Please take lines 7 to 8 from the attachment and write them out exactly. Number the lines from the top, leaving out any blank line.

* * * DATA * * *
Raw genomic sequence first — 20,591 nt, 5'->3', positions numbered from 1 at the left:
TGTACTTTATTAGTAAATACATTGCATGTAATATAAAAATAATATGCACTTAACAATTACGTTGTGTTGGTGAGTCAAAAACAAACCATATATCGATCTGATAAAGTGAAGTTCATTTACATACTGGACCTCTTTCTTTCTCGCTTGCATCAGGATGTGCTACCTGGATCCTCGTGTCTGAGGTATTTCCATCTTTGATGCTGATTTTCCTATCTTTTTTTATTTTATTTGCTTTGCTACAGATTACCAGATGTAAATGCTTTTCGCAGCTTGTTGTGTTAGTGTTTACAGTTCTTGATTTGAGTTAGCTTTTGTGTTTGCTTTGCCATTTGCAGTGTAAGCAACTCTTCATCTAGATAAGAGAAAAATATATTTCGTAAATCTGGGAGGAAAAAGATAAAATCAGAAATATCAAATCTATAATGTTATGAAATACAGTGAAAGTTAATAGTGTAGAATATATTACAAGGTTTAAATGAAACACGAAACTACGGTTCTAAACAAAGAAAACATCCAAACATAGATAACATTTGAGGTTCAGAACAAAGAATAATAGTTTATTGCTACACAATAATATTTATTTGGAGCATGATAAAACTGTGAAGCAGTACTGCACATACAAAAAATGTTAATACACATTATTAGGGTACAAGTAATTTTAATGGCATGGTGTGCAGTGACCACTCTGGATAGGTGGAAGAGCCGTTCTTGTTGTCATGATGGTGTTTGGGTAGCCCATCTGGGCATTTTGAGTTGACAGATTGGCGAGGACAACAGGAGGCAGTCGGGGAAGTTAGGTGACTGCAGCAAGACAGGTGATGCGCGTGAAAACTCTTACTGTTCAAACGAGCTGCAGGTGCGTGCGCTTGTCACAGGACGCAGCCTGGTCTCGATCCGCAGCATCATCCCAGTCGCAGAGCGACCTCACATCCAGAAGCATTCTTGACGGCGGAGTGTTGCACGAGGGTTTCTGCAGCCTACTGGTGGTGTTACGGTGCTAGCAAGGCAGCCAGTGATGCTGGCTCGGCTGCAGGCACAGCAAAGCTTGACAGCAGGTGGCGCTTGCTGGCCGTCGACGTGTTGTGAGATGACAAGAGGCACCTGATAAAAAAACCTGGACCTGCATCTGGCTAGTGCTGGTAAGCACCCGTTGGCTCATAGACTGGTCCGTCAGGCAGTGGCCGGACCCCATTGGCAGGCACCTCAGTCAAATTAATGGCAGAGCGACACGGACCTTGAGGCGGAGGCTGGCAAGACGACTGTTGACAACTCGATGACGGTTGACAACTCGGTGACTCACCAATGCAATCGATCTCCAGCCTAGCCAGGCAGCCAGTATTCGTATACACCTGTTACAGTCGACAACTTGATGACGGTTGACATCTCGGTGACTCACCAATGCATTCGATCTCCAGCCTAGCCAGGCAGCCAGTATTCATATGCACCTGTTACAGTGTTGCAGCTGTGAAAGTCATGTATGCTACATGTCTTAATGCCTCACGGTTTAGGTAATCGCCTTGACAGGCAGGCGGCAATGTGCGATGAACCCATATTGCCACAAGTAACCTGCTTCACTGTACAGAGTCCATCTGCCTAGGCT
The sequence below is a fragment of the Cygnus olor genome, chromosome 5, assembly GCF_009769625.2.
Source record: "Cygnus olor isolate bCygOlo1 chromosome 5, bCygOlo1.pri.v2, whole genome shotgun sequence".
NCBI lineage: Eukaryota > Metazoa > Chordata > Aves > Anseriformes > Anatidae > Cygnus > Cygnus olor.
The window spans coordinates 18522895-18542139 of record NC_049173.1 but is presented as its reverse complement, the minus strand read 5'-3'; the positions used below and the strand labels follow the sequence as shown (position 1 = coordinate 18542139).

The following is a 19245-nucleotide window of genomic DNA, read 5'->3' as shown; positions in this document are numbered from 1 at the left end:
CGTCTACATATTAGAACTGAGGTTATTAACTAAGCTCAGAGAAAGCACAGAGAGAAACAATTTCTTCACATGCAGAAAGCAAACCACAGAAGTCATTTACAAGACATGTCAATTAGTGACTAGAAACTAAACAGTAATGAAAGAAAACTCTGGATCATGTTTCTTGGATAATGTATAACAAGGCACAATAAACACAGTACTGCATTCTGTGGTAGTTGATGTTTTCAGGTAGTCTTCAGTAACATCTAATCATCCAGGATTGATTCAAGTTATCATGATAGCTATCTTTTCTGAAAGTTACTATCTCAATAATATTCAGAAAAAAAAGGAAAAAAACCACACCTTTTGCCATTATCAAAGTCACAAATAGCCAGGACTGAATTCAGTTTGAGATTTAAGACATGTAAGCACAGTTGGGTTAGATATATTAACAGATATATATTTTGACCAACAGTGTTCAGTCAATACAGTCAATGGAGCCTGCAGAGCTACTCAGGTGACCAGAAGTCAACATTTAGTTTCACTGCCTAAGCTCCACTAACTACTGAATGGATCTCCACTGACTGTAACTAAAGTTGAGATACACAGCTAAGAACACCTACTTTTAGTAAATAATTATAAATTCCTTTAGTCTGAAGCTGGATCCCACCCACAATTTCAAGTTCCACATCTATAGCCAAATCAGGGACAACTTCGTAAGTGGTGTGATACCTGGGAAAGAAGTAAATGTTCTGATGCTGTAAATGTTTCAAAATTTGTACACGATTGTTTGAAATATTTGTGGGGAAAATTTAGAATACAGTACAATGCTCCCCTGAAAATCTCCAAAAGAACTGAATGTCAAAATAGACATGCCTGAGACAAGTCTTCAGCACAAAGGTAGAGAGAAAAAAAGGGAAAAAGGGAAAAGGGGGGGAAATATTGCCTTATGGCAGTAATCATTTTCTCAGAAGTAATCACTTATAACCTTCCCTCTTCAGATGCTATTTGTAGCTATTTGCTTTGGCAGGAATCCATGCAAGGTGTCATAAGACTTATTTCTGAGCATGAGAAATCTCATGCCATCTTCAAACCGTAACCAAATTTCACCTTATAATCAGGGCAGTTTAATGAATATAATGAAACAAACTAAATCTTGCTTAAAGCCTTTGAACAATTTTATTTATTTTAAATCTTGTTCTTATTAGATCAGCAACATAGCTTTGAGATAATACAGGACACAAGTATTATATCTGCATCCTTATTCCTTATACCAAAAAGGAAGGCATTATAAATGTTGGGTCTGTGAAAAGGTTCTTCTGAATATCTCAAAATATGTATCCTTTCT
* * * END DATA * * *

The following is a 19245-nucleotide window of genomic DNA, read 5'->3' as shown; positions in this document are numbered from 1 at the left end:
CGTCTACATATTAGAACTGAGGTTATTAACTAAGCTCAGAGAAAGCACAGAGAGAAACAATTTCTTCACATGCAGAAAGCAAACCACAGAAGTCATTTACAAGACATGTCAATTAGTGACTAGAAACTAAACAGTAATGAAAGAAAACTCTGGATCATGTTTCTTGGATAATGTATAACAAGGCACAATAAACACAGTACTGCATTCTGTGGTAGTTGATGTTTTCAGGTAGTCTTCAGTAACATCTAATCATCCAGGATTGATTCAAGTTATCATGATAGCTATCTTTTCTGAAAGTTACTATCTCAATAATATTCAGAAAAAAAAGGAAAAAAACCACACCTTTTGCCATTATCAAAGTCACAAATAGCCAGGACTGAATTCAGTTTGAGATTTAAGACATGTAAGCACAGTTGGGTTAGATATATTAACAGATATATATTTTGACCAACAGTGTTCAGTCAATACAGTCAATGGAGCCTGCAGAGCTACTCAGGTGACCAGAAGTCAACATTTAGTTTCACTGCCTAAGCTCCACTAACTACTGAATGGATCTCCACTGACTGTAACTAAAGTTGAGATACACAGCTAAGAACACCTACTTTTAGTAAATAATTATAAATTCCTTTAGTCTGAAGCTGGATCCCACCCACAATTTCAAGTTCCACATCTATAGCCAAATCAGGGACAACTTCGTAAGTGGTGTGATACCTGGGAAAGAAGTAAATGTTCTGATGCTGTAAATGTTTCAAAATTTGTACACGATTGTTTGAAATATTTGTGGGGAAAATTTAGAATACAGTACAATGCTCCCCTGAAAATCTCCAAAAGAACTGAATGTCAAAATAGACATGCCTGAGACAAGTCTTCAGCACAAAGGTAGAGAGAAAAAAAGGGAAAAAGGGAAAAGGGGGGGAAATATTGCCTTATGGCAGTAATCATTTTCTCAGAAGTAATCACTTATAACCTTCCCTCTTCAGATGCTATTTGTAGCTATTTGCTTTGGCAGGAATCCATGCAAGGTGTCATAAGACTTATTTCTGAGCATGAGAAATCTCATGCCATCTTCAAACCGTAACCAAATTTCACCTTATAATCAGGGCAGTTTAATGAATATAATGAAACAAACTAAATCTTGCTTAAAGCCTTTGAACAATTTTATTTATTTTAAATCTTGTTCTTATTAGATCAGCAACATAGCTTTGAGATAATACAGGACACAAGTATTATATCTGCATCCTTATTCCTTATACCAAAAAGGAAGGCATTATAAATGTTGGGTCTGTGAAAAGGTTCTTCTGAATATCTCAAAATATGTATCCTTTCT